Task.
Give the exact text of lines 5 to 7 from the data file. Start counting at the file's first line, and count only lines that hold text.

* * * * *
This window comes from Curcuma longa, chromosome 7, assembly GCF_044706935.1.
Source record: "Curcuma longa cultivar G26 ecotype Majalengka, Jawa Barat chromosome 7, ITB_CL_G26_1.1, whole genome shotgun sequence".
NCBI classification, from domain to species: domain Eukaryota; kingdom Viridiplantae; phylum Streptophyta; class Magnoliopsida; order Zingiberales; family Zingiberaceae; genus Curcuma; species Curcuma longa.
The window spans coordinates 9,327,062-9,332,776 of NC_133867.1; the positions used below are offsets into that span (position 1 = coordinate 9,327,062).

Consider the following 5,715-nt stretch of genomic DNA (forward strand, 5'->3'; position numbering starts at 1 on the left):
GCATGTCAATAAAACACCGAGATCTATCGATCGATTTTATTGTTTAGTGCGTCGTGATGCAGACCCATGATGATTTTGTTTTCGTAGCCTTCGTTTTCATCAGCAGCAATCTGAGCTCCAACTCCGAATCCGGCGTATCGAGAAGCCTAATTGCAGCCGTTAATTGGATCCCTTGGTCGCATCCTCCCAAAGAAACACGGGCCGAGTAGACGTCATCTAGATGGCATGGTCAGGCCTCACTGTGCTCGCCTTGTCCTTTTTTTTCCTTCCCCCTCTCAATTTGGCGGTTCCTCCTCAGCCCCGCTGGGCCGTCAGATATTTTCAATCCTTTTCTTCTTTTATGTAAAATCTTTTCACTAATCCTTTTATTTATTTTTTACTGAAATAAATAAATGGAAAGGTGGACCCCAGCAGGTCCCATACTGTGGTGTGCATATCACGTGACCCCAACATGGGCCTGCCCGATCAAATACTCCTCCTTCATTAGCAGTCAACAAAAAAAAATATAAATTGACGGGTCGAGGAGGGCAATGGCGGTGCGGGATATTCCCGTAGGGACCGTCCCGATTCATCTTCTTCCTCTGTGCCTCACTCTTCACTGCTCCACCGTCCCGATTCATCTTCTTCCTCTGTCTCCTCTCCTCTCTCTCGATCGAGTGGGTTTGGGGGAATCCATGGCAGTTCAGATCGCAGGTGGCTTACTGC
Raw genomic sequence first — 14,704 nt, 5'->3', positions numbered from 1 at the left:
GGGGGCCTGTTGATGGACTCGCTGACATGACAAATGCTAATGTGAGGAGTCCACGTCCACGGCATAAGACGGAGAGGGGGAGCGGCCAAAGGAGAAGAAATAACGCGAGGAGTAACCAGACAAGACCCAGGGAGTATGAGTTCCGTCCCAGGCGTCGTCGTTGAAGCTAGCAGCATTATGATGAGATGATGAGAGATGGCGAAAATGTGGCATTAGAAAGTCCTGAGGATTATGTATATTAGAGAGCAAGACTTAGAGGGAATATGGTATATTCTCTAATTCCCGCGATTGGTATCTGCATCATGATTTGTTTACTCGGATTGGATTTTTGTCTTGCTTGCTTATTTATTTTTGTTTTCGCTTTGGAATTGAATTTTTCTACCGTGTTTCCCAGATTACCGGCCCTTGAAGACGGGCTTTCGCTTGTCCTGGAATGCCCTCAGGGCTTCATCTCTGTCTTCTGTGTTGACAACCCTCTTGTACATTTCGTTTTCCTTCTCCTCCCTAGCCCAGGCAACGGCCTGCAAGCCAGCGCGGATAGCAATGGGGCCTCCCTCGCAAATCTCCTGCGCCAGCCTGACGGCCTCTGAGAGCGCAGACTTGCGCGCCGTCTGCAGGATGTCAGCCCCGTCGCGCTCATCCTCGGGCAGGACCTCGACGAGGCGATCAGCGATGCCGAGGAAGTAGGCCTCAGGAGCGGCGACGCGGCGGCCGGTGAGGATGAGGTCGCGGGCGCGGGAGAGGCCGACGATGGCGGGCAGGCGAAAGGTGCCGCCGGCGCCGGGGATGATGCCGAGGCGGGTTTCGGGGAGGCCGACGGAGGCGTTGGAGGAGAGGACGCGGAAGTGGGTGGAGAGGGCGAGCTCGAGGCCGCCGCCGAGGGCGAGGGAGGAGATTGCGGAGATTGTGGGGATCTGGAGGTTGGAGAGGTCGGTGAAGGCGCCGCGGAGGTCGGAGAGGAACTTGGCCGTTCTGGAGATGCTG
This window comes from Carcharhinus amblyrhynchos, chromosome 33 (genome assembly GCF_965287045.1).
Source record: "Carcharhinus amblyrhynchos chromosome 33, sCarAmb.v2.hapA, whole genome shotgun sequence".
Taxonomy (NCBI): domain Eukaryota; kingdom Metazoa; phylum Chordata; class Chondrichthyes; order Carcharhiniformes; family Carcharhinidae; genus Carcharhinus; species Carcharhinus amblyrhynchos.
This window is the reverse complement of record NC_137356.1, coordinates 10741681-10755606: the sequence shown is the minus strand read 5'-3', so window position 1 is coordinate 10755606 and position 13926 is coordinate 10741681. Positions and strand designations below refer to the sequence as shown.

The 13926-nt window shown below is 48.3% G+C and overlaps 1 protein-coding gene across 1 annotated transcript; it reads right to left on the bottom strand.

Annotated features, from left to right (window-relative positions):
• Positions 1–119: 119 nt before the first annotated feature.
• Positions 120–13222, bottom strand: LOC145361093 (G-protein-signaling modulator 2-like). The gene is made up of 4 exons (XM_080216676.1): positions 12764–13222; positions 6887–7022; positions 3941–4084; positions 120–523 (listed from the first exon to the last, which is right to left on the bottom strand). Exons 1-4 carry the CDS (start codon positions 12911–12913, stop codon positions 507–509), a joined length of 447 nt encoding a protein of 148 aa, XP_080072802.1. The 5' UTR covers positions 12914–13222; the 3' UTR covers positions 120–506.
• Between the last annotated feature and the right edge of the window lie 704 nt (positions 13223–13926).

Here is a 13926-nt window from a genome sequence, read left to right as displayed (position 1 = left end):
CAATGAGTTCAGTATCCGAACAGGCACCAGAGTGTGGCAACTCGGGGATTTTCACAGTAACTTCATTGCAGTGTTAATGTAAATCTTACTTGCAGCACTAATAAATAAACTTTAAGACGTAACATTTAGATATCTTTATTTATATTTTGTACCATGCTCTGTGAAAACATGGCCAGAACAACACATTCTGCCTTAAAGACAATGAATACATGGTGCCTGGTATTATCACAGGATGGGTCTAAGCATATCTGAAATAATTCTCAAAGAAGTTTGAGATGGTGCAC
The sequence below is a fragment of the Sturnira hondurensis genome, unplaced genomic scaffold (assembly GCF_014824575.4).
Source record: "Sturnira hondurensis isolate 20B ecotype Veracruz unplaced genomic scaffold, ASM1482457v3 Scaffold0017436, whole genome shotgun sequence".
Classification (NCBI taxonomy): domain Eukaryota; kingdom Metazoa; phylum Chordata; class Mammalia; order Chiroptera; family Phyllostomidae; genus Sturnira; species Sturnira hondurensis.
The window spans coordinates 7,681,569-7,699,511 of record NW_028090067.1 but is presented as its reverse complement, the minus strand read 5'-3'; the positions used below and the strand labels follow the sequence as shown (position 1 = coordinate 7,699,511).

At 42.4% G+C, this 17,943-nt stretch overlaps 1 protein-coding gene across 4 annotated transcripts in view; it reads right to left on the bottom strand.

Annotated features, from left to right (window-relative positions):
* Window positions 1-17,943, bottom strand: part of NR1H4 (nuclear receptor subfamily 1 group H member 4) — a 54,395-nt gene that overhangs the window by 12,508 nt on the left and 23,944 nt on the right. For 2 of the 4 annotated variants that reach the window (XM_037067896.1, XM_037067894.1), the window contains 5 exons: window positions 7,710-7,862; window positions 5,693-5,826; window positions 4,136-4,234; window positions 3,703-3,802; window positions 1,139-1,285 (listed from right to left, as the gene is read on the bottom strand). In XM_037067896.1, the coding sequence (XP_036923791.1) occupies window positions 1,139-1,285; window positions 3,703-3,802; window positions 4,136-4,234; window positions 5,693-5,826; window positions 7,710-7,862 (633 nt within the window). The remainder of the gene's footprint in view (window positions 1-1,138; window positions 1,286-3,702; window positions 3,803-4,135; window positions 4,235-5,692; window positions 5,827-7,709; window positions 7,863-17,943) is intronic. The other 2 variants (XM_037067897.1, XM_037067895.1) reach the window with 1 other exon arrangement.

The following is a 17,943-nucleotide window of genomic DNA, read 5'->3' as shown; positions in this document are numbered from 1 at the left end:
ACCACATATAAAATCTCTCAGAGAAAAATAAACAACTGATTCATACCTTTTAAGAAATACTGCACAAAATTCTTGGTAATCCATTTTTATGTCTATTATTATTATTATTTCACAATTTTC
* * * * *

Consider the following 5,715-nt stretch of genomic DNA (forward strand, 5'->3'; position numbering starts at 1 on the left):
GCATGTCAATAAAACACCGAGATCTATCGATCGATTTTATTGTTTAGTGCGTCGTGATGCAGACCCATGATGATTTTGTTTTCGTAGCCTTCGTTTTCATCAGCAGCAATCTGAGCTCCAACTCCGAATCCGGCGTATCGAGAAGCCTAATTGCAGCCGTTAATTGGATCCCTTGGTCGCATCCTCCCAAAGAAACACGGGCCGAGTAGACGTCATCTAGATGGCATGGTCAGGCCTCACTGTGCTCGCCTTGTCCTTTTTTTTCCTTCCCCCTCTCAATTTGGCGGTTCCTCCTCAGCCCCGCTGGGCCGTCAGATATTTTCAATCCTTTTCTTCTTTTATGTAAAATCTTTTCACTAATCCTTTTATTTATTTTTTACTGAAATAAATAAATGGAAAGGTGGACCCCAGCAGGTCCCATACTGTGGTGTGCATATCACGTGACCCCAACATGGGCCTGCCCGATCAAATACTCCTCCTTCATTAGCAGTCAACAAAAAAAAATATAAATTGACGGGTCGAGGAGGGCAATGGCGGTGCGGGATATTCCCGTAGGGACCGTCCCGATTCATCTTCTTCCTCTGTGCCTCACTCTTCACTGCTCCACCGTCCCGATTCATCTTCTTCCTCTGTCTCCTCTCCTCTCTCTCGATCGAGTGGGTTTGGGGGAATCCATGGCAGTTCAGATCGCAGGTGGCTTACTGC
Raw genomic sequence first — 14,704 nt, 5'->3', positions numbered from 1 at the left: